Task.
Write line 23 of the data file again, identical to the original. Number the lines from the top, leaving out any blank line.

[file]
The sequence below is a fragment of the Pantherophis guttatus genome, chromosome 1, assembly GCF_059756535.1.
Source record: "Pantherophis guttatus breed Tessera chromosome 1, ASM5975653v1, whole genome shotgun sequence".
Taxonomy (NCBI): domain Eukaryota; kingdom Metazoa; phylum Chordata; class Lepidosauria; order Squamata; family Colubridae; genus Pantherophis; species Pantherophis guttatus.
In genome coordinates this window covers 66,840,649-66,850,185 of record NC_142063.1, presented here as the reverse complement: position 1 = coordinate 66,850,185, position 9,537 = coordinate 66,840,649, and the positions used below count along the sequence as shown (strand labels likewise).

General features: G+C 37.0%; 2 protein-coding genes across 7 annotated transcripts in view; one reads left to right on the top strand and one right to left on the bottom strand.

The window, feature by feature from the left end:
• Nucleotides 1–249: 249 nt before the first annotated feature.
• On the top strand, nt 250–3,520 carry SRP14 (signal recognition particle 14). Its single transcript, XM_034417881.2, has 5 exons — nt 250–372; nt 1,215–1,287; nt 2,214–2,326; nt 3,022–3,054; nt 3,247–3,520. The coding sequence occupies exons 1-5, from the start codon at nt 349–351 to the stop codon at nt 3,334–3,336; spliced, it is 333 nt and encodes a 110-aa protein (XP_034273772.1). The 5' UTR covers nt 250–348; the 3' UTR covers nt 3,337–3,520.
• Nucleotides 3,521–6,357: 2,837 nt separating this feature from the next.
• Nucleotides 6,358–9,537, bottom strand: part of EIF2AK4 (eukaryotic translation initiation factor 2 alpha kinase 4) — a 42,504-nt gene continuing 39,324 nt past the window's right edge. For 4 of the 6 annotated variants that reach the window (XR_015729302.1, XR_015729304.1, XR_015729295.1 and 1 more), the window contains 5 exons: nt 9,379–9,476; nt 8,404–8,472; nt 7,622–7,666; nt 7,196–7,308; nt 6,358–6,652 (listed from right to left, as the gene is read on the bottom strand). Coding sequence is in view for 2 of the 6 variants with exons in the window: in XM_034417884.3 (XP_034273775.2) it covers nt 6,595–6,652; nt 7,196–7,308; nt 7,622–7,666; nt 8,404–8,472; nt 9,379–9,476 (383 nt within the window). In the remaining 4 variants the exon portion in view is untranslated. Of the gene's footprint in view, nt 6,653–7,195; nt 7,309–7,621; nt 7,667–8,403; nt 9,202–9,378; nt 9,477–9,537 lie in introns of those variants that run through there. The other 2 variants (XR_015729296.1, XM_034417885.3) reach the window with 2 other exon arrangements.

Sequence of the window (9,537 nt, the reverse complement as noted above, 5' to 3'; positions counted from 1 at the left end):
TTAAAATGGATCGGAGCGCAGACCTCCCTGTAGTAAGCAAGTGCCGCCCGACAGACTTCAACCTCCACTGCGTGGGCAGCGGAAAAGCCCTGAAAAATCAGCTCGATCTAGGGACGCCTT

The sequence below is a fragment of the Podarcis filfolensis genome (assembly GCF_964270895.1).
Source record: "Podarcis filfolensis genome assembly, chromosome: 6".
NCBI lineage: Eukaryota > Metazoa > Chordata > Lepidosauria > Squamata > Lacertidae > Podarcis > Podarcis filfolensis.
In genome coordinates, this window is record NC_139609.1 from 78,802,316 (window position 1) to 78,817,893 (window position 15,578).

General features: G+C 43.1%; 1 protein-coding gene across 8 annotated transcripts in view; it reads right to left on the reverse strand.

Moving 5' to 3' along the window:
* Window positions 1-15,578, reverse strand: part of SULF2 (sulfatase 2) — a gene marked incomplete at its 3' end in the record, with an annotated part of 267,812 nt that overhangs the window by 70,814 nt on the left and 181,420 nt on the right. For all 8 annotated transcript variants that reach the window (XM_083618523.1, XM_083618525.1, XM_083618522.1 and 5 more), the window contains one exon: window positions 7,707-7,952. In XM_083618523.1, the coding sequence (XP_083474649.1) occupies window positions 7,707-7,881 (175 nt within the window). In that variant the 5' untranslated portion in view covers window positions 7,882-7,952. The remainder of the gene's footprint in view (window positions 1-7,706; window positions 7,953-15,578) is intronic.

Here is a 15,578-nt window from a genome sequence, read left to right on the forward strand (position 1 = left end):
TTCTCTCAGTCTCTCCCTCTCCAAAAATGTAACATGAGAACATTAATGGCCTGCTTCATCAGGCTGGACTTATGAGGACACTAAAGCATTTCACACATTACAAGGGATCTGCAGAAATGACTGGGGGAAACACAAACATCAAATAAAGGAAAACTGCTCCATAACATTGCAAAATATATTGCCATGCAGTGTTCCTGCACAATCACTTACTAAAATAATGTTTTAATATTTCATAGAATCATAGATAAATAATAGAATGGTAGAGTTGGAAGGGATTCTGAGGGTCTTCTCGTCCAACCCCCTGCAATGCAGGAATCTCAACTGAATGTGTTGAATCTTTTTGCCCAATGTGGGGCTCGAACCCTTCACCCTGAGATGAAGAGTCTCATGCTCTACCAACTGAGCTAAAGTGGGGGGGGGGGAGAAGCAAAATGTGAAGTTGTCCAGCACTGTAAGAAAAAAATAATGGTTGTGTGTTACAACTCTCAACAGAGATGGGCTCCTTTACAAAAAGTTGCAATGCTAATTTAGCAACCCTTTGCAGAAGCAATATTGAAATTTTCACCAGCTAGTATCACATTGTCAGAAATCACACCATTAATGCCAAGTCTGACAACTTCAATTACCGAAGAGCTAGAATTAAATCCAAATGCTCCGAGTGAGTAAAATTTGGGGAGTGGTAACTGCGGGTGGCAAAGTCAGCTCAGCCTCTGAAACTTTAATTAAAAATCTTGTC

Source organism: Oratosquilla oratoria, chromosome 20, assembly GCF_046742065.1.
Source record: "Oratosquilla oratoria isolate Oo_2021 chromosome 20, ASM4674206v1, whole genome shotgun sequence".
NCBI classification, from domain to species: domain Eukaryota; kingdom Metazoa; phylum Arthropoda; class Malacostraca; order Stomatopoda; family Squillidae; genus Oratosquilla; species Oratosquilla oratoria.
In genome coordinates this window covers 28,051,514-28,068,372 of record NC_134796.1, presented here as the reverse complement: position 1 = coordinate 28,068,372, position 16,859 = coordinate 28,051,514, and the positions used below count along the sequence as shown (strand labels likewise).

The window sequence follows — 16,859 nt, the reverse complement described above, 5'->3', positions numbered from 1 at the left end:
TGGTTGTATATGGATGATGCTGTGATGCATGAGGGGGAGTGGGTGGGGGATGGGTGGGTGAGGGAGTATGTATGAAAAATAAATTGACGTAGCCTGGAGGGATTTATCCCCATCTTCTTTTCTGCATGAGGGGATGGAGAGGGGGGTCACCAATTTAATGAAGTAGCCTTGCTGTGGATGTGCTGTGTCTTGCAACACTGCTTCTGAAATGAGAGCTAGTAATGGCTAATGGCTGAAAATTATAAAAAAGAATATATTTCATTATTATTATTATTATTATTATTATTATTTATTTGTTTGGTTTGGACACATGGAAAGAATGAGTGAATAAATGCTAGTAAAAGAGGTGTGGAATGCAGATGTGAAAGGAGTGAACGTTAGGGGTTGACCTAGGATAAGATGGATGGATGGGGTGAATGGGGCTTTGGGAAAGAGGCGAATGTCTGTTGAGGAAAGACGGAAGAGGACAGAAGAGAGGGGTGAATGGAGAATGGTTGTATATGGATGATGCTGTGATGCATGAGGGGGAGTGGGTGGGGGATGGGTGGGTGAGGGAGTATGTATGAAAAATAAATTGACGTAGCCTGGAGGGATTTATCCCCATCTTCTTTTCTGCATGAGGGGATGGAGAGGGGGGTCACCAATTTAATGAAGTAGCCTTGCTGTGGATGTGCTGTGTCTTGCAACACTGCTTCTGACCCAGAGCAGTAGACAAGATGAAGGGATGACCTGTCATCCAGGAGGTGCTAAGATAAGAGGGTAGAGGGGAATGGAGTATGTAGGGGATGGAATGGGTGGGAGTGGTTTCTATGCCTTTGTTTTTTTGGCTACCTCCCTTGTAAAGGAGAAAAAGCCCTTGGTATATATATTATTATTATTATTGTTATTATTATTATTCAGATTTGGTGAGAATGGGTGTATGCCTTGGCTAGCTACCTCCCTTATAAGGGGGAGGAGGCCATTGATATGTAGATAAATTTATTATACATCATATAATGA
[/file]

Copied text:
Source record: "Oratosquilla oratoria isolate Oo_2021 chromosome 20, ASM4674206v1, whole genome shotgun sequence".